Internet Engineering Task Force (IETF) B. Briscoe Request for Comments: 7141 BT BCP: 41 J. Manner Updates: 2309, 2914 Aalto University Category: Best Current Practice February 2014 ISSN: 2070-1721 Byte and Packet Congestion Notification Abstract This document provides recommendations of best current practice for dropping or marking packets using any active queue management (AQM) algorithm, including Random Early Detection (RED), BLUE, Pre- Congestion Notification (PCN), and newer schemes such as CoDel (Controlled Delay) and PIE (Proportional Integral controller Enhanced). We give three strong recommendations: (1) packet size should be taken into account when transports detect and respond to congestion indications, (2) packet size should not be taken into account when network equipment creates congestion signals (marking, dropping), and therefore (3) in the specific case of RED, the byte- mode packet drop variant that drops fewer small packets should not be used. This memo updates RFC 2309 to deprecate deliberate preferential treatment of small packets in AQM algorithms. Status of This Memo This memo documents an Internet Best Current Practice. This document is a product of the Internet Engineering Task Force (IETF). It represents the consensus of the IETF community. It has received public review and has been approved for publication by the Internet Engineering Steering Group (IESG). Further information on BCPs is available in Section 2 of RFC 5741. Information about the current status of this document, any errata, and how to provide feedback on it may be obtained at http://www.rfc-editor.org/info/rfc7141.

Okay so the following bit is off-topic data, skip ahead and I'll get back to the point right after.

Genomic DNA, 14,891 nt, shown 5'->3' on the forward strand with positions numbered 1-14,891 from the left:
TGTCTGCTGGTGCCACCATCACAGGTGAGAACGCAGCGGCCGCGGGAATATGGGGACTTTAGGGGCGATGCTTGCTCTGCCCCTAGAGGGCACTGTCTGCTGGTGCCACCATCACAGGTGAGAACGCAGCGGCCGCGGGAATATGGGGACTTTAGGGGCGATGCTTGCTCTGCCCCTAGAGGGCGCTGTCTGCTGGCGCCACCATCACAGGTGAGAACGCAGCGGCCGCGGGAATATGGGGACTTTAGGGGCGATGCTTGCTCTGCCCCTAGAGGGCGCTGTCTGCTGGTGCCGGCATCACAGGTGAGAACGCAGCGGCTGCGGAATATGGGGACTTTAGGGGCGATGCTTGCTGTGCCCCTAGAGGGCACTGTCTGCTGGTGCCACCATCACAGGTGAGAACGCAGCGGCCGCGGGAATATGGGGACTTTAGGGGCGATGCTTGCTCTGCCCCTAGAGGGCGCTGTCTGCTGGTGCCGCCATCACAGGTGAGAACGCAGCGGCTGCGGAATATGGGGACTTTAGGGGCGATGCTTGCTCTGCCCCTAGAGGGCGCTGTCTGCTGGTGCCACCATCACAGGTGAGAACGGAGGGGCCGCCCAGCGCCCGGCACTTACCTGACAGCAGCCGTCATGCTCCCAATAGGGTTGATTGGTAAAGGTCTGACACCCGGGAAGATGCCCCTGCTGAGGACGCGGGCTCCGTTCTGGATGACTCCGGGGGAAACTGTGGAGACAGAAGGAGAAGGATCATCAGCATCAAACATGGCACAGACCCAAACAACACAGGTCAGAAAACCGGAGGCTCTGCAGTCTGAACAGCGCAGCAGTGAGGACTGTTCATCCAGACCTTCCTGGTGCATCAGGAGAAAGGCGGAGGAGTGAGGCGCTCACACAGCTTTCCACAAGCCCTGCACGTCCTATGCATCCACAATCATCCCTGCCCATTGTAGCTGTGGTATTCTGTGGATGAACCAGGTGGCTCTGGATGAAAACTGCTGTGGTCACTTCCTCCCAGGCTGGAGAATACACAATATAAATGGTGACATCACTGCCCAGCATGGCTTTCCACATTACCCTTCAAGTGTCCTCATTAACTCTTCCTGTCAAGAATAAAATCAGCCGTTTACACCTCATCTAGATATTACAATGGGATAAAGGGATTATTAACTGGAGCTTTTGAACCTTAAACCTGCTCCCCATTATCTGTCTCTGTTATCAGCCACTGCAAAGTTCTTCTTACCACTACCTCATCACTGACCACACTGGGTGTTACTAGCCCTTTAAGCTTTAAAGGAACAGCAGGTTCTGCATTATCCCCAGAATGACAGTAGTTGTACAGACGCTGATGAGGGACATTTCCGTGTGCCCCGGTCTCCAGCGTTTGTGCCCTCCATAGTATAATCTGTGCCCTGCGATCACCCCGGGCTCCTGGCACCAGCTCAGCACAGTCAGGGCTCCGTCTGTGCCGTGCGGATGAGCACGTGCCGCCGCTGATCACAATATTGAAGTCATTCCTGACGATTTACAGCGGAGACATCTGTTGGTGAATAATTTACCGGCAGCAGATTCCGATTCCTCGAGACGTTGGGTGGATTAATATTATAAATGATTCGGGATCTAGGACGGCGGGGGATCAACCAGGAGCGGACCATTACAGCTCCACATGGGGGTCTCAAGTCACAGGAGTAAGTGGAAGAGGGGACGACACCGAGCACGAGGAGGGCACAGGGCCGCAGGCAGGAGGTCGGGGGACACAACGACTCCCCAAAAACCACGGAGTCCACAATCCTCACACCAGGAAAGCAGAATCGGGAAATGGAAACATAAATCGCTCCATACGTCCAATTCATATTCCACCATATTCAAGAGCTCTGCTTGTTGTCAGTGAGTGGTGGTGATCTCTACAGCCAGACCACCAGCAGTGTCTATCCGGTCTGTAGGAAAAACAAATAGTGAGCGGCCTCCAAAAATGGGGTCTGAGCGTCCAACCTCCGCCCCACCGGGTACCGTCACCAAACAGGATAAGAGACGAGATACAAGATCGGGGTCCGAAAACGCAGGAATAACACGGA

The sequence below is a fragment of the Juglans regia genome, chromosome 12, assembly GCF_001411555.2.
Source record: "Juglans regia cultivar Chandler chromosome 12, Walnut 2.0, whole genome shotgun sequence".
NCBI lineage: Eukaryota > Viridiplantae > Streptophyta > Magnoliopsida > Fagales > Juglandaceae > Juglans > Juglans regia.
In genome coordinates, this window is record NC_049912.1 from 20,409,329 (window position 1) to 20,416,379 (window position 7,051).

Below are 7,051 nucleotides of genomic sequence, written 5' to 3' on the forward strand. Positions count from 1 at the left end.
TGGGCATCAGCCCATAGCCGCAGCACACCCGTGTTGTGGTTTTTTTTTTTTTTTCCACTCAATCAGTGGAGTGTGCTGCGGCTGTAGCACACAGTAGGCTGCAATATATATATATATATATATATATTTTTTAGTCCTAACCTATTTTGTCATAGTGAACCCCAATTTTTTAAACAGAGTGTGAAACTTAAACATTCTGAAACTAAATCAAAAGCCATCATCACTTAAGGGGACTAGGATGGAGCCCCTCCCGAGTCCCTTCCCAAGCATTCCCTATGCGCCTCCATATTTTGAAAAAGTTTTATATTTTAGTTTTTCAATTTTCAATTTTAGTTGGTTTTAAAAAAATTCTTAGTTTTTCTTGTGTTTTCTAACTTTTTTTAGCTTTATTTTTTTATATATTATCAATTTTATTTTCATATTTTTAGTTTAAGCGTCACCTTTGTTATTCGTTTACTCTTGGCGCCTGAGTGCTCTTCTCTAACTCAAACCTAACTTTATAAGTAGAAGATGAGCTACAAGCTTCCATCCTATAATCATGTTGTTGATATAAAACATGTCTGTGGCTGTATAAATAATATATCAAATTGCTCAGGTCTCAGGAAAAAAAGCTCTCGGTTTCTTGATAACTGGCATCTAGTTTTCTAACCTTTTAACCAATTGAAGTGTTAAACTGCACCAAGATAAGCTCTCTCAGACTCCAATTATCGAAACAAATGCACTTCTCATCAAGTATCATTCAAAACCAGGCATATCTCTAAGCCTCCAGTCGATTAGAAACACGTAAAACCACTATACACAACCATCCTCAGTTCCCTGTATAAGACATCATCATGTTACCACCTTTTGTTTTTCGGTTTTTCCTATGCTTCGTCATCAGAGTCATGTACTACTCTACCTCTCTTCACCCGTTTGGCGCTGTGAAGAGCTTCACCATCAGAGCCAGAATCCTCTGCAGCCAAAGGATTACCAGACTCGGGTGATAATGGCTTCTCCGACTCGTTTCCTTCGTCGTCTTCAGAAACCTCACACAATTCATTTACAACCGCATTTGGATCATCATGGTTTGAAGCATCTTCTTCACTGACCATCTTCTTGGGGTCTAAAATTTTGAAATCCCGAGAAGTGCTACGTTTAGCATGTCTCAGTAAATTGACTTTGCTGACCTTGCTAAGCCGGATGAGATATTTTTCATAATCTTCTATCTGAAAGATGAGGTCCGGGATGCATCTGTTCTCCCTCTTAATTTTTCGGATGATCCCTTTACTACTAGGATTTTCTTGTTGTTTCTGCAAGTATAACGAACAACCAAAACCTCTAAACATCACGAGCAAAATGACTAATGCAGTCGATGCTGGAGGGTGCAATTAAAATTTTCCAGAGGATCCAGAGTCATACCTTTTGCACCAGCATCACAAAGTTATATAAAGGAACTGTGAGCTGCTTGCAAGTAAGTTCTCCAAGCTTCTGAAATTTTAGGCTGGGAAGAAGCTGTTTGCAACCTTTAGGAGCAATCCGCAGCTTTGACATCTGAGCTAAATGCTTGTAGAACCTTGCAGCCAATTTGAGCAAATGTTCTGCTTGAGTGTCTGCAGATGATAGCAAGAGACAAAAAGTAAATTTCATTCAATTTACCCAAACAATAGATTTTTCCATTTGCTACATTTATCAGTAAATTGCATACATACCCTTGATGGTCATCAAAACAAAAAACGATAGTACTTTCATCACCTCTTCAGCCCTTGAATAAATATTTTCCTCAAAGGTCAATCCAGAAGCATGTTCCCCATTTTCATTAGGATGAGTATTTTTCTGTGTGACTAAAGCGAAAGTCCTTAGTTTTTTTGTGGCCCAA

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Table of Contents 1. Introduction . . . . . . . . . . . . . . . . . . . . . . . . 4 1.1. Terminology and Scoping . . . . . . . . . . . . . . . . . 6 1.2. Example Comparing Packet-Mode Drop and Byte-Mode Drop . . 7 2. Recommendations . . . . . . . . . . . . . . . . . . . . . . . 9 2.1. Recommendation on Queue Measurement . . . . . . . . . . . 9 2.2. Recommendation on Encoding Congestion Notification . . . 10 2.3. Recommendation on Responding to Congestion . . . . . . . 11 2.4. Recommendation on Handling Congestion Indications When Splitting or Merging Packets . . . . . . . . . . . . . . 12 3. Motivating Arguments . . . . . . . . . . . . . . . . . . . . 13 3.1. Avoiding Perverse Incentives to (Ab)use Smaller Packets . 13 3.2. Small != Control . . . . . . . . . . . . . . . . . . . . 14 3.3. Transport-Independent Network . . . . . . . . . . . . . . 14 3.4. Partial Deployment of AQM . . . . . . . . . . . . . . . . 16 3.5. Implementation Efficiency . . . . . . . . . . . . . . . . 17 4. A Survey and Critique of Past Advice . . . . . . . . . . . . 17 4.1. Congestion Measurement Advice . . . . . . . . . . . . . . 18 4.1.1. Fixed-Size Packet Buffers . . . . . . . . . . . . . . 18 4.1.2. Congestion Measurement without a Queue . . . . . . . 19 4.2. Congestion Notification Advice . . . . . . . . . . . . . 20 4.2.1. Network Bias When Encoding . . . . . . . . . . . . . 20 4.2.2. Transport Bias When Decoding . . . . . . . . . . . . 22 4.2.3. Making Transports Robust against Control Packet Losses . . . . . . . . . . . . . . . . . . . . . . . 23 4.2.4. Congestion Notification: Summary of Conflicting Advice . . . . . . . . . . . . . . . . . . . . . . . 24 5. Outstanding Issues and Next Steps . . . . . . . . . . . . . . 25 5.1. Bit-congestible Network . . . . . . . . . . . . . . . . . 25 5.2. Bit- and Packet-Congestible Network . . . . . . . . . . . 26 6. Security Considerations . . . . . . . . . . . . . . . . . . . 26 7. Conclusions . . . . . . . . . . . . . . . . . . . . . . . . . 27 8. Acknowledgements . . . . . . . . . . . . . . . . . . . . . . 28 9. References . . . . . . . . . . . . . . . . . . . . . . . . . 28 9.1. Normative References . . . . . . . . . . . . . . . . . . 28 9.2. Informative References . . . . . . . . . . . . . . . . . 29 Appendix A. Survey of RED Implementation Status . . . . . . . . 33 Appendix B. Sufficiency of Packet-Mode Drop . . . . . . . . . . 34 B.1. Packet-Size (In)Dependence in Transports . . . . . . . . 35 B.2. Bit-Congestible and Packet-Congestible Indications . . . 38 Appendix C. Byte-Mode Drop Complicates Policing Congestion Response . . . . . . . . . . . . . . . . . . . . . . 39